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Conservatism is a political and social philosophy that promotes the maintenance of traditional values, accepting that technology and society can shift, but the principles should not. Some conservatives seek to preserve things as they are, emphasizing stability and continuity, while others oppose modernism and seek a return to the way things were. The first established use of the term in a political context was by François-René de Chateaubriand in 1819, following the French Revolution. Political science often credits the Irish politician Edmund Burke with many of the ideas now called conservative.

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Conservapedia is an English-language wiki project written from a self-described American conservative Christian point of view. The website considers itself to be a supporter of conservative, family-friendly content. It was started in 2006 by homeschool teacher and attorney Andy Schlafly, son of conservative activist Phyllis Schlafly, to counter what he called the "liberal bias" of Wikipedia. It uses editorials and a wiki-based system to generate content. Examples of the ideology of Conservapedia in its articles include: accusations against US President Barack Obama, criticism of Wikipedia's supposed liberal bias, criticism of relativity as promoting relativism, claiming a proven link between abortion and breast cancer and asserting that the goals of a so-called Homosexual Agenda includes indoctrination. Conservapedia also operates the Conservative Bible Project, a conservative interpretation of the Bible. Conservapedia has received negative reactions from the mainstream media, as well as from various figures from both ends of the political spectrum, including commentators and journalists, and has been criticized for bias and inaccuracies.

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The conservative is a person who considers very closely every chance, even the longest, of "throwing out the baby with the bath-water," as the German proverb puts it, and who determines his conduct accordingly.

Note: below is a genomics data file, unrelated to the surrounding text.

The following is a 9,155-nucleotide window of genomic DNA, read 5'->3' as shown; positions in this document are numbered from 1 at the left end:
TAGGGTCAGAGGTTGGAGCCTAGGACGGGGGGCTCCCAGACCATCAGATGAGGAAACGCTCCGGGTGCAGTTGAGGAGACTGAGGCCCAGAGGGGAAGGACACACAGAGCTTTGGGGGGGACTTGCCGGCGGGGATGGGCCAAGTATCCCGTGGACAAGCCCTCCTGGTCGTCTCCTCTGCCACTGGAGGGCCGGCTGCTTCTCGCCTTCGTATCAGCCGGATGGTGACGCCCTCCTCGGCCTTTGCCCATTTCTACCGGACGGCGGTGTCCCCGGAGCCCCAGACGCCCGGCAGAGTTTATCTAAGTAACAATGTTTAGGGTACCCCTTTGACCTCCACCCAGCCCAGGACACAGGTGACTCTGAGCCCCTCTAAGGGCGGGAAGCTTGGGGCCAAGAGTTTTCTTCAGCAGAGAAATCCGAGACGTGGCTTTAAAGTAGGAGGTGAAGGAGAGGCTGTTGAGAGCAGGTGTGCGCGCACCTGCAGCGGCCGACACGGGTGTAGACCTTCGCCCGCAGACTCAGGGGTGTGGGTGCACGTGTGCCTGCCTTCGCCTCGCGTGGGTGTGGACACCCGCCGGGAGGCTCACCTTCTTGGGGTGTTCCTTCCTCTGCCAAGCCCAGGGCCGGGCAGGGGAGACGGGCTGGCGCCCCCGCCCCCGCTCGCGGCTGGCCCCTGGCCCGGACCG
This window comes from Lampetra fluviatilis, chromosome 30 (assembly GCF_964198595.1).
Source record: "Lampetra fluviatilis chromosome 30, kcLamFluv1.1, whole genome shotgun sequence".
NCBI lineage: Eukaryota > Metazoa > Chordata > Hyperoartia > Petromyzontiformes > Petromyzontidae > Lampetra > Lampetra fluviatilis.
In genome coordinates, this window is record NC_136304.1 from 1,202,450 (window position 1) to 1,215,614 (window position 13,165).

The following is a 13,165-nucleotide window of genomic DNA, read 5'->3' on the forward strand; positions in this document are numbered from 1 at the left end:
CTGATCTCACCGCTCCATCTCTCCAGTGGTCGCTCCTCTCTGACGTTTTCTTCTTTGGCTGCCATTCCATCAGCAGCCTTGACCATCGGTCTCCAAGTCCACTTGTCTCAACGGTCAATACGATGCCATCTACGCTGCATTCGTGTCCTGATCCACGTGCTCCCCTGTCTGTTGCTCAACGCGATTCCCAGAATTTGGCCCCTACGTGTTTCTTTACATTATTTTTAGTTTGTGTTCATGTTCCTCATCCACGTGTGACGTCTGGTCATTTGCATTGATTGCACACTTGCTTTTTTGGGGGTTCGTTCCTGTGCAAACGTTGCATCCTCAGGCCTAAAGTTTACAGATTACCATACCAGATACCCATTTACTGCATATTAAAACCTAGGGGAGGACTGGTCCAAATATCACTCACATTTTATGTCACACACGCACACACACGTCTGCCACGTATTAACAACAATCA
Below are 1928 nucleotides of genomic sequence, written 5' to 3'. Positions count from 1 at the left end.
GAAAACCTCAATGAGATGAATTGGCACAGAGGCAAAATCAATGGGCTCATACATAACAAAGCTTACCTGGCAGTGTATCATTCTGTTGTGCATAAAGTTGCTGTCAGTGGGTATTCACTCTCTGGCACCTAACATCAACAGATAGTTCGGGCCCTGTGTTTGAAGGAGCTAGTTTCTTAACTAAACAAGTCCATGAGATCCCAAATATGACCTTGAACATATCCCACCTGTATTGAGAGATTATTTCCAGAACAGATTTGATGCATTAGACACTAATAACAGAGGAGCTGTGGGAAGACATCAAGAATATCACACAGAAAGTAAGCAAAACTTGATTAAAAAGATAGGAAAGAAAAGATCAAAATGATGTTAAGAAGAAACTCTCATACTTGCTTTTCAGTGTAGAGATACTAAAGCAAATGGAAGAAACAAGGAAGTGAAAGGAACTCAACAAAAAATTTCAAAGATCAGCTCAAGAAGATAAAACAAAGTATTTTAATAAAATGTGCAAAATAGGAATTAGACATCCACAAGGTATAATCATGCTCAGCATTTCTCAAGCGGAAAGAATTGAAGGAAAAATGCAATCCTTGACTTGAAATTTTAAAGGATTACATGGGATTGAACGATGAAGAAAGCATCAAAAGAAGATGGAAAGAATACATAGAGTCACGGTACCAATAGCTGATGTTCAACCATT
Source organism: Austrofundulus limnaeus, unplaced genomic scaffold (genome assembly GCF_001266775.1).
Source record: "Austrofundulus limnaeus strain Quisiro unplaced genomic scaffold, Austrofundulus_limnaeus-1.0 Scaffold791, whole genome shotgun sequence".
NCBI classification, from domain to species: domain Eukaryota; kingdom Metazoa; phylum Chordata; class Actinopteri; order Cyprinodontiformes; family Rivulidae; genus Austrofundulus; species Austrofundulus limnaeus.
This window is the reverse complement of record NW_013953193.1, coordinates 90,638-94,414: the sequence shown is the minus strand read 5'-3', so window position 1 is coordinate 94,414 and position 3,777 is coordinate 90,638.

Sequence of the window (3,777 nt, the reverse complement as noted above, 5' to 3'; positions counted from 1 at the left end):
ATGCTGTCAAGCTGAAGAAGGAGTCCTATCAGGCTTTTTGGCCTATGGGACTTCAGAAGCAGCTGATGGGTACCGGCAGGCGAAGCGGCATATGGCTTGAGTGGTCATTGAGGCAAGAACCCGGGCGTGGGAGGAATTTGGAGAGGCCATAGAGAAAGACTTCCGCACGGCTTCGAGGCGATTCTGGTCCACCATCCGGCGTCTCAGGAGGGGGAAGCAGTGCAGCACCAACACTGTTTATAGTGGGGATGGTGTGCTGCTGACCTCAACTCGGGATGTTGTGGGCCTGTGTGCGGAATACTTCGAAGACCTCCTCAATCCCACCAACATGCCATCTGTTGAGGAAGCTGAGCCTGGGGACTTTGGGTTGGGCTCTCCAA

— Albert Jay Nock, in The Atlantic Monthly (October 1936)


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  • 1854 – the United States Republican Party is founded. The party opposed the expansion of slavery, called for free homesteads to farmers ("free soil"), and sought to modernize banking, railroads, and industry.

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The traditional mascot of the United States Republican Party is the elephant. A political cartoon by Thomas Nast, published in Harper's Weekly on November 7, 1874, is considered the first important use of the symbol. In the early 20th century, the usual symbol of the Republican Party in Midwestern states such as Indiana and Ohio was the eagle, as opposed to the Democratic rooster. This symbol still appears on Indiana, New York, and West Virginia ballots.

Harper's Weekly (A Journal of Civilization) was an American political magazine based in New York City. Published by Harper & Brothers from 1857 until 1916, it featured foreign and domestic news, fiction, essays on many subjects, and humor.

Credit: Lecter

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